Under Adams, the NYPD has reinstated a plainclothes anti-crime unit aimed at getting guns off the streets. The unit had been disbanded in 2020 over concerns it accounted for a disproportionate number of shootings and complaints.
The NYPD has also partnered with prosecutors, city and federal agencies in recent months on a task force that meets daily and works to track gun violence, accelerate gun tracing and build cases against shooters and gun traffickers.


Magnitude 6 earthquake strikes Sarangani, Philippines

People gather on a field after an earthquake struck the Batanes Province, in northern Philippines. (REUTERS file photo)
People gather on a field after an earthquake struck the Batanes Province, in northern Philippines. (REUTERS file photo)
Updated 22 January 2022

Magnitude 6 earthquake strikes Sarangani, Philippines

People gather on a field after an earthquake struck the Batanes Province, in northern Philippines. (REUTERS file photo)

MANILA: A magnitude 6 earthquake struck Sarangani province in Philippines, the United States Geological Survey (USGS) said on Friday.
The quake was at a depth of 24 km (15 miles), USGS said.


Myanmar sentences lawmaker from Suu Kyi’s party to death

Myanmar sentences lawmaker from Suu Kyi’s party to death
Updated 22 January 2022

Myanmar sentences lawmaker from Suu Kyi’s party to death

Myanmar sentences lawmaker from Suu Kyi’s party to death
  • The two are among the most prominent activists to be given death sentences since the military in February last year seized power from the elected government of Aung San Suu Kyi

BANGKOK: Two prominent political activists in military-ruled Myanmar have been sentenced to death for alleged involvement in terrorist activities, an army television station reported Friday.
Myawaddy TV said on its evening news broadcast that Kyaw Min Yu, better known as Ko Jimmy, and Phyo Zeyar Thaw, also known as Maung Kyaw, were convicted under the country’s Counterterrorism Law. They were found guilty of offenses involving explosives, bombings and financing terrorism.
Both have been detained since their arrests, unable to comment on the allegations, and no lawyer ever emerged to comment on their behalfs. Min Yu’s wife, Nilar Thein, in October denied the allegations lodged against her husband.
Details of their trials were unavailable because the proceedings were carried out in a closed military court. It was unclear if their two cases were linked.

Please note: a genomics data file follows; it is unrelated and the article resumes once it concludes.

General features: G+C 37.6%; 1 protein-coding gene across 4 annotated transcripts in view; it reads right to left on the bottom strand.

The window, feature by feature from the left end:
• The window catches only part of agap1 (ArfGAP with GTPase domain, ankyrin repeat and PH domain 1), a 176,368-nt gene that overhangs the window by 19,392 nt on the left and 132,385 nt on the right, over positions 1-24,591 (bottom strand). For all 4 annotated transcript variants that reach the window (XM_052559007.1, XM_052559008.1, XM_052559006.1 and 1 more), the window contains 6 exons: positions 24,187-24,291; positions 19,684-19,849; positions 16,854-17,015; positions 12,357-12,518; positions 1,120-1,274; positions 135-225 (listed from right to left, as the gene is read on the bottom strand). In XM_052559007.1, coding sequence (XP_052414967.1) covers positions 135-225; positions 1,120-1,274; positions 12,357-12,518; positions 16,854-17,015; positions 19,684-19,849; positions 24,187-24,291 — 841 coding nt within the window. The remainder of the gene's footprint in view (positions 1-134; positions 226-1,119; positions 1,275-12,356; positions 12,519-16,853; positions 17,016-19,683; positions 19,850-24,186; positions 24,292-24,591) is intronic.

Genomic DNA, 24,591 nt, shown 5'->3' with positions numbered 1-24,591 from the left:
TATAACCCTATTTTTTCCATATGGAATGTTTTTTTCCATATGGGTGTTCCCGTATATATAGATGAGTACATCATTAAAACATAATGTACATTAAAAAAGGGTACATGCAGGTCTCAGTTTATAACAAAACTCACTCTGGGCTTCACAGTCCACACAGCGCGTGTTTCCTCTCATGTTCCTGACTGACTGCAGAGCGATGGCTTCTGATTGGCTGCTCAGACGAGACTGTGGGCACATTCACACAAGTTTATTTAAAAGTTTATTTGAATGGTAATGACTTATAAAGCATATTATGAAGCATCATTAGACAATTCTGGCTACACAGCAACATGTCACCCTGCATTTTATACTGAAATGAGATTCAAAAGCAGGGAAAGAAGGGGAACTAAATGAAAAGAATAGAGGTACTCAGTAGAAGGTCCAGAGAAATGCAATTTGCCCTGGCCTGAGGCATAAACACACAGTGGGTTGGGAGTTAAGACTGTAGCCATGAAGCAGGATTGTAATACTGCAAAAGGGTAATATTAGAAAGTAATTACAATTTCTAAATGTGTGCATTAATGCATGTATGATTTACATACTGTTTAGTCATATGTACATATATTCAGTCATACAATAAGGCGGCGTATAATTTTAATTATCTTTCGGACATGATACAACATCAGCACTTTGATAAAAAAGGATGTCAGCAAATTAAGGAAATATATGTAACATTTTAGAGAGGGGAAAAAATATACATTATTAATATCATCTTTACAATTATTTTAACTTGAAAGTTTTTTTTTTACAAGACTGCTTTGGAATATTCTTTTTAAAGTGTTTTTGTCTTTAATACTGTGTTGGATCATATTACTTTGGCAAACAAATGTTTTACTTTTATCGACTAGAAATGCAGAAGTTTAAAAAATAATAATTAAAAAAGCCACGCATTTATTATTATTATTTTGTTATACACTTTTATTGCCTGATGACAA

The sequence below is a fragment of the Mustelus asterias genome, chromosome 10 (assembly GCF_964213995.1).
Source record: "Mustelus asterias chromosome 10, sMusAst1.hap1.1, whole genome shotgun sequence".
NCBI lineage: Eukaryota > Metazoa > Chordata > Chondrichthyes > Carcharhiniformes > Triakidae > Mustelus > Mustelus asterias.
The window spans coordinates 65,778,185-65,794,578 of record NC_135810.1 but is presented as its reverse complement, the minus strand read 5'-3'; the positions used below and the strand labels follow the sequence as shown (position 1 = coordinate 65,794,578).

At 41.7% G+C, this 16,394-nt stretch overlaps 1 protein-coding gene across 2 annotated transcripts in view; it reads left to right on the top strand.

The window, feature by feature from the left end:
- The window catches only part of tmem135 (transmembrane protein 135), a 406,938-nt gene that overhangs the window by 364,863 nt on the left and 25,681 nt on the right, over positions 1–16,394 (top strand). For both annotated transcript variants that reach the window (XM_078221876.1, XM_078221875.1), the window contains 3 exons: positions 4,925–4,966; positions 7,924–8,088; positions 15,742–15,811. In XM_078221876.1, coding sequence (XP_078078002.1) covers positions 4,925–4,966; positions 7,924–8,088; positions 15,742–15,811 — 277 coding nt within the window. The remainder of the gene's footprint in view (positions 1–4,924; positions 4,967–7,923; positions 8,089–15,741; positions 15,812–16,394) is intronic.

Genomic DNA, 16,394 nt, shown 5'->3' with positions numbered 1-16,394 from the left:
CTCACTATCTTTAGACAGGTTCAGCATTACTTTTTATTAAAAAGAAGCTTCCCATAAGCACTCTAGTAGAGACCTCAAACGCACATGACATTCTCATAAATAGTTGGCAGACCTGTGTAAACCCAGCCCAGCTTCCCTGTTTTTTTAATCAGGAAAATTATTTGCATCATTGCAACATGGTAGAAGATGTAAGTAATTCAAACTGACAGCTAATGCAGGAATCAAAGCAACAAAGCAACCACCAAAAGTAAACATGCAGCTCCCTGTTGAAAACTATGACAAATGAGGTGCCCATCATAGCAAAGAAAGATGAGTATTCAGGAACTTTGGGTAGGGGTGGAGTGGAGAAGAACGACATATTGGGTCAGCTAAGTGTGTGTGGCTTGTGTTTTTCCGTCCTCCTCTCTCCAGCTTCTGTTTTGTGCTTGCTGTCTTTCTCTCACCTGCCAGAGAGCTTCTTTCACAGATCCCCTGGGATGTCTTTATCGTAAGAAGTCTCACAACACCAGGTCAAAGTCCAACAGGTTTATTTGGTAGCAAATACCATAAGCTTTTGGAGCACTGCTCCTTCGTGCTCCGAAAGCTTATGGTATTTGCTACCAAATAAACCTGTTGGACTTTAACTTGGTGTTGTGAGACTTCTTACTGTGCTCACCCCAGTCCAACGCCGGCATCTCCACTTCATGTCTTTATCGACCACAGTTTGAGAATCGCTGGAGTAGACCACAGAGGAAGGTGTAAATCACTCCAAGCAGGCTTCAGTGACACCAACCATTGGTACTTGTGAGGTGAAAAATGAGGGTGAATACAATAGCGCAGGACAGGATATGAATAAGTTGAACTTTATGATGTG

Modern-day Myanmar has a record of rarely carrying out death sentences.
The two are among the most prominent activists to be given death sentences since the military in February last year seized power from the elected government of Aung San Suu Kyi.
Its takeover sparked wide-scale popular protests, which have since turned into a low-level insurgency after nonviolent demonstrations were met with deadly force by the security forces. Almost 1,500 civilians are estimated to have been killed, and more than 11,000 arrest carried out for political offenses.
Some resistance factions have engaged in assassinations, drive-by shootings and bombings in urban areas, The mainstream opposition organizations generally disavow such activities, while supporting armed resistance in rural areas, which are more often subject to brutal military attacks.
Kyaw Min Yu is one of the leaders of the 88 Generation Students Group, veterans of the popular uprising that failed to unseat a previous military government.
He has been active politically ever since then, and has spent more than a dozen years behind bars. His Oct. 23 arrest in Yangon was originally reported by his wife, an activist who also has been jailed in the past. Both went into hiding after the February takeover and she is believed to still be in hiding.
Two weeks after his arrest, a statement from the military-installed government accused Kyaw Min Yu, of “conducting terrorism acts including mine attacks to undermine the state stability” and alleged he headed a group called “Moon Light Operation” to carry out urban guerrilla attacks.